In celebration of the wonderful Joanne Pransky, World’s First RoboPsychiatrist, someone with an effervescent personality, curiosity, compassion and a commitment to supporting both social robots and seeing more women in robotics. Joanne spent her life working in comparatively industrial robotics areas and was usually the only woman in the room. But she went out of her way to make everyone feel welcome.
Joanne Pransky is an unusual participant in the leading edge of the robotics industry. That is, Service Robotics. With great good humor she professes to be the first robotics psychiatrist!
As ‘The World’s First Robot Psychiatrist’, modeled after Isaac Asimov’s Susan Calvin from the iRobot stories, Joanne brought the social side of robots to the forefront, long before robots were at all common. Not only did Joanne love robots in science fiction but she was at the forefront of the community developing social robots in real life.
She’s the very first Robopsychologist
Joanne leaves us her collection of social robots which form the heart of the Museum of Robots at Silicon Valley Robotics and Circuit Launch 8000 Edgewater Dr Oakland. We continue to add to the collection of interesting robots and visitors are welcome.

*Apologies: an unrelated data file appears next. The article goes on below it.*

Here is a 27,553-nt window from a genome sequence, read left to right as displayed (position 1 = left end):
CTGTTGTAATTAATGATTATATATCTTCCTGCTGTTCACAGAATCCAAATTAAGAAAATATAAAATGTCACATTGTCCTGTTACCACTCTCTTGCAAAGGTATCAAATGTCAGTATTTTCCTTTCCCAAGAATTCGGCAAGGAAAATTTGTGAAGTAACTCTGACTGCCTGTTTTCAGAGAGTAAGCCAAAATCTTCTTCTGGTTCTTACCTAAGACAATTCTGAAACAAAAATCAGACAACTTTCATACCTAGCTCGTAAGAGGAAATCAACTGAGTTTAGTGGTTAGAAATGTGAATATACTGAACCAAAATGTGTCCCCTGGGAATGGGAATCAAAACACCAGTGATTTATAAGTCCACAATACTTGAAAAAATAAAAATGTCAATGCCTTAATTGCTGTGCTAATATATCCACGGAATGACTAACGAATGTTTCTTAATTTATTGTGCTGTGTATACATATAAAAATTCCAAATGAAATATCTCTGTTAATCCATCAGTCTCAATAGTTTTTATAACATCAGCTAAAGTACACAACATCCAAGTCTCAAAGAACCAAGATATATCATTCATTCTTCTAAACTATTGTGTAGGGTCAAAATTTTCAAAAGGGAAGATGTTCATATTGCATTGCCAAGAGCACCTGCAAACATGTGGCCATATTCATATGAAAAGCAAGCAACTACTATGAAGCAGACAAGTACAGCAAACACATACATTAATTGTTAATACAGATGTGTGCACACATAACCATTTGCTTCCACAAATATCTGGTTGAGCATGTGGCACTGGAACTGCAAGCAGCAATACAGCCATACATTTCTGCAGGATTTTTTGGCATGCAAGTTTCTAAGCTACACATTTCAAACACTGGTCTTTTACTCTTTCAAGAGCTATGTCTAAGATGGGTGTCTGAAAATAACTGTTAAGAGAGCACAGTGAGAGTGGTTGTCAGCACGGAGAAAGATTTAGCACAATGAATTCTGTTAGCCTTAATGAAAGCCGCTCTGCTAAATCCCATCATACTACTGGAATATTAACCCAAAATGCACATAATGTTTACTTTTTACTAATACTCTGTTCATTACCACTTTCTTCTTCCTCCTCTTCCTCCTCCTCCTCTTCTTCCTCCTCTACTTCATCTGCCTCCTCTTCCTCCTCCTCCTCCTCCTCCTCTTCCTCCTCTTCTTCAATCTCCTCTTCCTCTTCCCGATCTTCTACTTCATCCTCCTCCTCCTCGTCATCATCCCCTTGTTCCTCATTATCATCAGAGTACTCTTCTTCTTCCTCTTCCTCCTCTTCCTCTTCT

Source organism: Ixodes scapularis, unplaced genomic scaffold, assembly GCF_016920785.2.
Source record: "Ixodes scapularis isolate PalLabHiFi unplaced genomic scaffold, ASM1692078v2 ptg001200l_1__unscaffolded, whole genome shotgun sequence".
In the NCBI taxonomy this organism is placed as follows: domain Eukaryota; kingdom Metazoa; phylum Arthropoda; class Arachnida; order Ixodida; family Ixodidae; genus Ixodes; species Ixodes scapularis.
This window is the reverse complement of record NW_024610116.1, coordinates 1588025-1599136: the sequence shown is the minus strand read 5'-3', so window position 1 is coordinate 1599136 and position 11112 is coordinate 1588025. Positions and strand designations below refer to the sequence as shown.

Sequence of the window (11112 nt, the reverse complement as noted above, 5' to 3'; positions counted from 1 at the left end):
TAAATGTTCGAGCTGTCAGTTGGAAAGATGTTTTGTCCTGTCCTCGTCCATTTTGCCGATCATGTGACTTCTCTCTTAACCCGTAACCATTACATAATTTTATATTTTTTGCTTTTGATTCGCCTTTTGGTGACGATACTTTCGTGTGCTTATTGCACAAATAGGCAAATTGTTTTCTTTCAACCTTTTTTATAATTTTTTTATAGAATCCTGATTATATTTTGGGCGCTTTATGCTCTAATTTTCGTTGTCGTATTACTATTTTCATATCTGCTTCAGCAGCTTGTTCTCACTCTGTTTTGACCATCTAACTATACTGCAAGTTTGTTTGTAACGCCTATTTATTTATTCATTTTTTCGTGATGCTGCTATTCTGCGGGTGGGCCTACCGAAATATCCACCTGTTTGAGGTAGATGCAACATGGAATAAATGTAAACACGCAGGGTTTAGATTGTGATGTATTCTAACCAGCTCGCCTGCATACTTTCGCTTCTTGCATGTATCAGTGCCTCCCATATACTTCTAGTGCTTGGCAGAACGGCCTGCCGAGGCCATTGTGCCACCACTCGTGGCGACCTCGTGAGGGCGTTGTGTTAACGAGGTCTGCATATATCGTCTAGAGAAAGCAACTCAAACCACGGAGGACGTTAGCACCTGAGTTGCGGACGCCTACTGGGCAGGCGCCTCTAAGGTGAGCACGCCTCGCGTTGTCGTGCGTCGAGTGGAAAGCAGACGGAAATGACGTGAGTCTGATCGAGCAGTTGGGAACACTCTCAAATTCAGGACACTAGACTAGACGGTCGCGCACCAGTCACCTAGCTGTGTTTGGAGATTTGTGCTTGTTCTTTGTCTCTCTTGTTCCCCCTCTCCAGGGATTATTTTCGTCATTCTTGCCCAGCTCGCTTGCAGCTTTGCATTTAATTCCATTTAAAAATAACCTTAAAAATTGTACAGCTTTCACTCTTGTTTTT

I know that Joanne’s death came as a shock to many of her friends. Joanne didn’t want people to know she was battling terminal brain cancer, particularly when the last ditch treatments made her ill. Joanne only wanted to share joy with people, not sadness, and she wanted people to remember her life, not her illness.
The SF Bay Area memorial service was very small, and if you missed it there will be another one in Boston on July 25th. I believe there is a remote participation option but please contact Sherry Barone to confirm. We also have a digital guest book on the Museum of Robots page if you’d like to leave a message.
She’s the real Susan Calvin
We held off on posting news about Joanne’s passing until her memorial scholarship had been set up. In the meantime, Prof Robin Murphy shared a beautiful remembrance on her website which was reposted on Robohub.org
Brian Heater, of Actuator and TechCrunch also shared stories of Joanne, (and was able to include the just launched scholarship info). And as he says,
Robots can assist us and improve our lives in so many ways, but they will not experience the human condition. They will not get butterflies in their stomach from doing a TEDx talk. They will not feel euphoria from laughing so uncontrollably hard that they cry. They will not empathize with the human heartbreak that comes from losing a loved one.
Robots are not the same as us and we should not use the same terminology to characterize their responses. Attributing an expression such as artificial empathy to a machine may only lead to confusion and the assumption that machines emote like us, especially as our view of what is artificial, and what is real, becomes blurred. Humans learn empathy from other humans face to face.
At the request of family and friends, Women in Robotics, has set up a scholarship fund to encourage more women to enter the field of robotics - across any discipline.